Recently I’ve written about watching out for Slivers of Light and the intrinsic need to funnel our viewers back into the image. Back in March of 2011, I also wrote about Holding the Sun in the Frame and the need to satisfy the space around the sun, or by proxy the moon. Sometimes the need to satisfy both the Rule of Space and need to remove the Slivers of Light crash into each other. What do you do then?
Here is a shot from my fall southwest tour. This is a capture on the road to Lockett Meadow, just outside of Flagstaff, AZ. The strong diagonal shaft of sunlight is a key driving element in the photo. It leads you into the frame and leaves you at the sun, the most distant object in the frame. The sun is placed very deliberately by the need to hide the camera in the RH tree’s shadow in order to get the fine starburst pattern that comes from decreasing the size of the light source. Move to the right slightly and the sun peeks out on the other side of the tree. This unfortunately bisects our composition and kills the leading lines of the sunlight before we guide our viewer all the way through the frame.
In the article that admonished you to avoid slivers of light, I advised you to avoid leaving an area of light and space on the edge of your frame that would pull the viewers eye away from the image. For this crop, I first corrected perspective so that the tree on the right was straight. This way, I could eliminate as little space as possible while cropping in to hide the sliver of light. It definitely helps with the space problem but it moves the sun too close to the edge of the frame. The rays of the sun now touch the edges, indeed pierce them and that is something we should try to avoid. If you go back and read the Holding the Sun in the Frame article from 2011, you will find that “generally” we can get away with putting the sun on the rule of 7th’s and stretch it (uncomfortably sometimes) to the rule of 9th’s. In the uncropped version, we are already near the rule of 10th’s.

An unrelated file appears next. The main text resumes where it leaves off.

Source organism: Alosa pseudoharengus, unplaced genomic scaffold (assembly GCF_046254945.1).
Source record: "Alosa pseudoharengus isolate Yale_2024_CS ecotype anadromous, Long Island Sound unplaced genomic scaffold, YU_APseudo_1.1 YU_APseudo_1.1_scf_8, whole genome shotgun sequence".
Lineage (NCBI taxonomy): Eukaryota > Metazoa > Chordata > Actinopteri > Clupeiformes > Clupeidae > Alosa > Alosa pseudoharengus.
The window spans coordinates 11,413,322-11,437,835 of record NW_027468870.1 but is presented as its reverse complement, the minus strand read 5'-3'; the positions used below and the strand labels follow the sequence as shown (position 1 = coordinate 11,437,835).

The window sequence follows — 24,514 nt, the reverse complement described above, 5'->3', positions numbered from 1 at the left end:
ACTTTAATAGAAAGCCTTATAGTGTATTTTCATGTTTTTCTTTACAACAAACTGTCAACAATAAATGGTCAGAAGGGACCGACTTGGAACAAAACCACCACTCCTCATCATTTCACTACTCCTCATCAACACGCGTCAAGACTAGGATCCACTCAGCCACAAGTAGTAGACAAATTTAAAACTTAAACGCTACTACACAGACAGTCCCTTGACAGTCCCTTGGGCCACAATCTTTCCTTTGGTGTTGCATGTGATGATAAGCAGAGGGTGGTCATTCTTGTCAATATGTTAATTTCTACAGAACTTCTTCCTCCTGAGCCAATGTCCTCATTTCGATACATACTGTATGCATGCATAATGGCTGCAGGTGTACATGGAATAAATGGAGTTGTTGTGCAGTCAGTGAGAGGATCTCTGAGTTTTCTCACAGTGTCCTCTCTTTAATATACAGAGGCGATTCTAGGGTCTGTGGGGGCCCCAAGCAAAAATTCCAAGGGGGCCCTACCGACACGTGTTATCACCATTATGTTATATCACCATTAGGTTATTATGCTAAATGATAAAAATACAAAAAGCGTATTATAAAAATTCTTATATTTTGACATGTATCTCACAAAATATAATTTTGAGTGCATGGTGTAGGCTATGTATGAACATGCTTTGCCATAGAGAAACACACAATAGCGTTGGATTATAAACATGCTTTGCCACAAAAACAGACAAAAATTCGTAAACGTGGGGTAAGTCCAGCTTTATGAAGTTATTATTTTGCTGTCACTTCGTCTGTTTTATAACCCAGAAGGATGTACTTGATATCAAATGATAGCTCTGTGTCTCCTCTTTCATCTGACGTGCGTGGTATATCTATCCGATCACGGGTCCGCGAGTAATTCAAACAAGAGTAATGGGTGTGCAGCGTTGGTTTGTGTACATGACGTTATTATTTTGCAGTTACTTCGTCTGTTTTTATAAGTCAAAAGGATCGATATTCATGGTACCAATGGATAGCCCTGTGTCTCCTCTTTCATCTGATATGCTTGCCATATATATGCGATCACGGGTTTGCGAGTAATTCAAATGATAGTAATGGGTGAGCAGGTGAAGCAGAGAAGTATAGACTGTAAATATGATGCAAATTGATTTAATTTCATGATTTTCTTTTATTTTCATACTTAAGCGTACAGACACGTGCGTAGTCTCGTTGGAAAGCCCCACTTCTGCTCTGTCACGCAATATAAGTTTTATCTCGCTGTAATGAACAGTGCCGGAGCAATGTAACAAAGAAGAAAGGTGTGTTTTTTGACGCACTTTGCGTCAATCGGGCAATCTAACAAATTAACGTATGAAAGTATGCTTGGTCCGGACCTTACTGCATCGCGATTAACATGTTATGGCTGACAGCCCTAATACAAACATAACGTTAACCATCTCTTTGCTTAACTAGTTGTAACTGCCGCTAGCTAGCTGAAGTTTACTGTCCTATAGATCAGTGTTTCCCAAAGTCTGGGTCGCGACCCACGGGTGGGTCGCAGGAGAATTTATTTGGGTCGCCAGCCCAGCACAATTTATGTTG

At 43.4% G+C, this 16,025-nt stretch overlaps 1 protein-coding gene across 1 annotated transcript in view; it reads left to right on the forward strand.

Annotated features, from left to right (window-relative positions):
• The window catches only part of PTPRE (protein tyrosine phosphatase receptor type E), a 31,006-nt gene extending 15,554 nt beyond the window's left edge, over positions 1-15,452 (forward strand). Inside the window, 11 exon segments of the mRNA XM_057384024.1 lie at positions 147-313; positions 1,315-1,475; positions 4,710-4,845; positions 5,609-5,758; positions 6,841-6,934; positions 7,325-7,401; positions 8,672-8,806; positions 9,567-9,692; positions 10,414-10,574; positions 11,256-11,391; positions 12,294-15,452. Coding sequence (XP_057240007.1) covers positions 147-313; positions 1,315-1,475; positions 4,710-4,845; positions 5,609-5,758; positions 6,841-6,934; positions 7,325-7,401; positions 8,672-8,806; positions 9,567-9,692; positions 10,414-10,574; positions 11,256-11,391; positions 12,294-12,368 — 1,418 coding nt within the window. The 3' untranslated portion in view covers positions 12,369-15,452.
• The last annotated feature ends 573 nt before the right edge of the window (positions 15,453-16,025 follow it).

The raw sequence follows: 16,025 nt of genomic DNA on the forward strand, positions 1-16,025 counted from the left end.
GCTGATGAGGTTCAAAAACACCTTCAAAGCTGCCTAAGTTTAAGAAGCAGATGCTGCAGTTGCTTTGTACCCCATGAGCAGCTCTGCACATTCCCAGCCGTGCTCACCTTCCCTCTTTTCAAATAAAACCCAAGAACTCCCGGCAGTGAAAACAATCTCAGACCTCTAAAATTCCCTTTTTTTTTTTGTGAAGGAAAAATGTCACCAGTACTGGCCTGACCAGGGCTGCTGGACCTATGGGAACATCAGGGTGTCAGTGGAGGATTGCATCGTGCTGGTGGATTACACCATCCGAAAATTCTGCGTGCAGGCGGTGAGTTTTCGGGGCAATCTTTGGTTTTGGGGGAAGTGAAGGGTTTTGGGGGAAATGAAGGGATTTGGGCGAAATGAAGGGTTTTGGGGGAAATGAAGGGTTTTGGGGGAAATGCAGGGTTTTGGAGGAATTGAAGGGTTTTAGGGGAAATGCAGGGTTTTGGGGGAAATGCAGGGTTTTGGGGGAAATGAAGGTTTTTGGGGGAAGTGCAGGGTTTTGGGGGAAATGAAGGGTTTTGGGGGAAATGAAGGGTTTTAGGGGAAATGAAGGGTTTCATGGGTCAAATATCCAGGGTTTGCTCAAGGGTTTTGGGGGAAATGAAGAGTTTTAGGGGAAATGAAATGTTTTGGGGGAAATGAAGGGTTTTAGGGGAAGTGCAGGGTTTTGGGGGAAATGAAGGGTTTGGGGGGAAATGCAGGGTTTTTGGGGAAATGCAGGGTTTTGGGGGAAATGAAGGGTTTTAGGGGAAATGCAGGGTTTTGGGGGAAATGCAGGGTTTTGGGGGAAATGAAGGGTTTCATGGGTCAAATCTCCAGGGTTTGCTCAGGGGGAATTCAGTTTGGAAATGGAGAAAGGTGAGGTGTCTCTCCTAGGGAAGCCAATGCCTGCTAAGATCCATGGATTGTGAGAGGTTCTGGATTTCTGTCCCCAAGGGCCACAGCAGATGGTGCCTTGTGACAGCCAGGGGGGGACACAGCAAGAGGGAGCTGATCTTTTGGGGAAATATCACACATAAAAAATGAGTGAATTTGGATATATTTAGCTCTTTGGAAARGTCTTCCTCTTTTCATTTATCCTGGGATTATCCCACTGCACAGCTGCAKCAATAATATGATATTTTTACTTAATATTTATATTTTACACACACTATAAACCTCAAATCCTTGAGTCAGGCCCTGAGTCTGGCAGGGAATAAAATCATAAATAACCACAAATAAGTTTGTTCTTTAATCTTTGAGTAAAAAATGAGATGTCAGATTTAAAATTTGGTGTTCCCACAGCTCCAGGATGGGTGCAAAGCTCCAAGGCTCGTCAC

A few days ago, I saw a Web Photographic Guru make the comment that when you have an evergreen tree on the edge of a frame you should turn it into a triangle. In the problem space, in the background, is an evergreen tree. The above crop cuts that tree in half — effectively cutting the light space in half. This image represents a compromise between our competing rules. It reduces the sliver of light space, attempts to leave as much room for the sun as possible and bisects the evergreen tree. Is it the best crop? It should be for we "”balanced” all the competing rules.
Looking at the there crops, which do you like better?
I can tell you that I like the first crop better and here’s why. the dark element of the tree and its shadow gives us a “framing element” to better hold our sun in the edge of the frame. With this dark-edge element, we can bend the rule that says keep the sun inside the rule of 7th’s. Crop two is just biting into the edge too much and all in all, there has to be some space for the sun’s rays. Crop three strikes a nice balance but how many of you knew (or cared) about bisecting that distant evergreen?
If you look at the three images, the compromise crop and its reduced sliver of light is the most distracting. That is the thing about slivers of light and space — the more slivery they are, the more distracting they become. The image works better with space for the sun. A big part of that is that the sun, being the brightest element and immediately adjacent to the sliver, overpowers that space. It is harder for the sun to overpower a thin sliver than a big space.
Ultimately, in this case when rules collide, the more powerful subject always beats the less powerful distraction. The solution here is to minimize the impact of the space by increasing its presence in the frame and thus lessening its distractive qualities.
Rikk Flohr © 2012